Featured Research

from universities, journals, and other organizations

T Cell Response To New Melanoma Antigen Linked To Relapse-free Survival

Date:
October 22, 2008
Source:
Rockefeller University Press
Summary:
Melanoma patients infused with a special type of tumor-fighting T cell are more likely to survive without relapse, suggests a new study by researchers in France.

Melanoma patients infused with a special type of tumor-fighting T cell are more likely to survive without relapse, suggests a new study by researchers in France.

Related Articles


One treatment option for patients with late-stage melanoma involves removing natural cancer-fighting T cells from the tumor, expanding their numbers in culture dishes, and then re-infusing them into the patient. This strategy—called adoptive immunotherapy— causes tumor regression in about half the patients treated, some of whom survive for decades without relapse.

The French team, lead by Dr. Nathalie Labarriere, studied the infused cells from 30 stage III melanoma patients who had received adoptive immunotherapy between 1994 and 1998. Among the cells taken from a patient who has remained tumor-free for more than a decade, they found naturally-arising T cells that recognized a new protein, which they dubbed "meloe-1." Meloe-1, the group found, is highly expressed in melanoma cells but not in normal skin cells or in other types of cancer.

When they looked at the transferred cells from the other patients, they found meloe-1-specific T cells in 5 of the 9 patients who remained relapse-free, but in none of the 21 patients who relapsed. The association of meloe-1-specific T cells with relapse-free survival suggests that amplifying these T cells in culture may be one way to improve the efficacy of adoptive immunotherapy. The team has also succeeded in finding meloe-1 T cells in patients' circulating blood—a much more accessible source than tumor tissue.

The report will be published online on October 20 in the Journal of Experimental Medicine.


Story Source:

The above story is based on materials provided by Rockefeller University Press. Note: Materials may be edited for content and length.


Cite This Page:

Rockefeller University Press. "T Cell Response To New Melanoma Antigen Linked To Relapse-free Survival." ScienceDaily. ScienceDaily, 22 October 2008. <www.sciencedaily.com/releases/2008/10/081020093400.htm>.
Rockefeller University Press. (2008, October 22). T Cell Response To New Melanoma Antigen Linked To Relapse-free Survival. ScienceDaily. Retrieved March 30, 2015 from www.sciencedaily.com/releases/2008/10/081020093400.htm
Rockefeller University Press. "T Cell Response To New Melanoma Antigen Linked To Relapse-free Survival." ScienceDaily. www.sciencedaily.com/releases/2008/10/081020093400.htm (accessed March 30, 2015).

Share This


More From ScienceDaily



More Health & Medicine News

Monday, March 30, 2015

Featured Research

from universities, journals, and other organizations


Featured Videos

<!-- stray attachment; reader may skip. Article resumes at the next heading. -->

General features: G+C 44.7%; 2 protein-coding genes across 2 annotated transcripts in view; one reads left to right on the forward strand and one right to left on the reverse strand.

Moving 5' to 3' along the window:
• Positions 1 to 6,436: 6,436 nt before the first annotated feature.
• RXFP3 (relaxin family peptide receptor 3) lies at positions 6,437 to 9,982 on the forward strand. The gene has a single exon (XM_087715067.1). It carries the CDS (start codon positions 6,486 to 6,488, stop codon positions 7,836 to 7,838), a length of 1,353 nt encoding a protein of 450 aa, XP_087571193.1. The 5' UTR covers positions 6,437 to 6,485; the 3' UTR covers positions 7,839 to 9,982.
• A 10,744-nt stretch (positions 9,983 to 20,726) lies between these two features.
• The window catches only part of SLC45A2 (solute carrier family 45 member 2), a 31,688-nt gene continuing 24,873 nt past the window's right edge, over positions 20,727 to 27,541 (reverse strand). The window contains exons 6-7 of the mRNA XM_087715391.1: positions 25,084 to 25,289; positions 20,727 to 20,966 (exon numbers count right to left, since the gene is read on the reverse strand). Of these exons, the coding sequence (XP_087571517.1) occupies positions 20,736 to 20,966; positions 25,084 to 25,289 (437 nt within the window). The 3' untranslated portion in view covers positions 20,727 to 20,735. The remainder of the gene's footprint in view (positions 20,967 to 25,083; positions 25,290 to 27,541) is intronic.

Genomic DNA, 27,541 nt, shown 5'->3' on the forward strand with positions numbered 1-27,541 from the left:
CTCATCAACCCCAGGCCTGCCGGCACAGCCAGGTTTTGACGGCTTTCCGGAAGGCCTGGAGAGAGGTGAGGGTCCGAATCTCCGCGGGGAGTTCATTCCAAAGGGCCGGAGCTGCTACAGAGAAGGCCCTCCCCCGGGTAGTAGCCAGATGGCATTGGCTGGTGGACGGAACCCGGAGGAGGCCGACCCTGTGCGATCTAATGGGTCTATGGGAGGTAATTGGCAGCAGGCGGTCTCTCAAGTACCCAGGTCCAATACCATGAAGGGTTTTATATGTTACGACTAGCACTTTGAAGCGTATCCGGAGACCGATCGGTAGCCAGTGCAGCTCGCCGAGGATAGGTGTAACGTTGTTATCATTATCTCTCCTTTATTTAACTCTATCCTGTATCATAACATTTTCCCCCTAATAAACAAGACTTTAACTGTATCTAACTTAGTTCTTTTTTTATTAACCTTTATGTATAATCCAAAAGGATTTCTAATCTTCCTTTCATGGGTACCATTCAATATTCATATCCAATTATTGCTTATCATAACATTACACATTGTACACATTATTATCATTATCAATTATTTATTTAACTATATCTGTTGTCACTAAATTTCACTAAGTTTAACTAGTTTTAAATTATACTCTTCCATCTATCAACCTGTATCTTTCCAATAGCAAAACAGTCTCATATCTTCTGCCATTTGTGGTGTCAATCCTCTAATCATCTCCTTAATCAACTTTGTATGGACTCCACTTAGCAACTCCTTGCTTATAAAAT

from AP, Reuters, AFP, and other news services

Soda, Salt and Sugar: The Next Generation of Taxes

Soda, Salt and Sugar: The Next Generation of Taxes

Washington Post (Mar. 30, 2015) — Denisa Livingston, a health advocate for the Dinι Community Advocacy Alliance, and the Post&apos;s Abby Phillip discuss efforts around the country to make unhealthy food choices hurt your wallet as much as your waistline. Video provided by Washington Post
Powered by NewsLook.com
UnitedHealth Buys Catamaran

UnitedHealth Buys Catamaran

Reuters - Business Video Online (Mar. 30, 2015) — The $12.8 billion merger will combine the U.S.&apos; third and fourth largest pharmacy benefit managers. Analysts say smaller PBMs could also merge. Fred Katayama reports. Video provided by Reuters
Powered by NewsLook.com
S. Leone in New Anti-Ebola Lockdown

S. Leone in New Anti-Ebola Lockdown

AFP (Mar. 28, 2015) — Sierra Leone imposed a three-day nationwide lockdown Friday for the second time in six months in a bid to prevent a resurgence of the deadly Ebola virus. Duration: 01:17 Video provided by AFP
Powered by NewsLook.com
These Popular Antibiotics Can Cause Permanent Nerve Damage

These Popular Antibiotics Can Cause Permanent Nerve Damage

Newsy (Mar. 27, 2015) — A popular class of antibiotic can leave patients in severe pain and even result in permanent nerve damage. Video provided by Newsy
Powered by NewsLook.com

Search ScienceDaily

Number of stories in archives: 140,361

Find with keyword(s):
 
Enter a keyword or phrase to search ScienceDaily for related topics and research stories.

Save/Print:
Share:  

Breaking News:

Strange & Offbeat Stories

 

Health & Medicine

Mind & Brain

Living & Well

In Other News

... from NewsDaily.com

Science News

Health News

Environment News

Technology News



Save/Print:
Share:  

Free Subscriptions


Get the latest science news with ScienceDaily's free email newsletters, updated daily and weekly. Or view hourly updated newsfeeds in your RSS reader:

Get Social & Mobile


Keep up to date with the latest news from ScienceDaily via social networks and mobile apps:

Have Feedback?


Tell us what you think of ScienceDaily -- we welcome both positive and negative comments. Have any problems using the site? Questions?
Mobile iPhone Android Web
Follow Facebook Twitter Google+
Subscribe RSS Feeds Email Newsletters
Latest Headlines Health & Medicine Mind & Brain Space & Time Matter & Energy Computers & Math Plants & Animals Earth & Climate Fossils & Ruins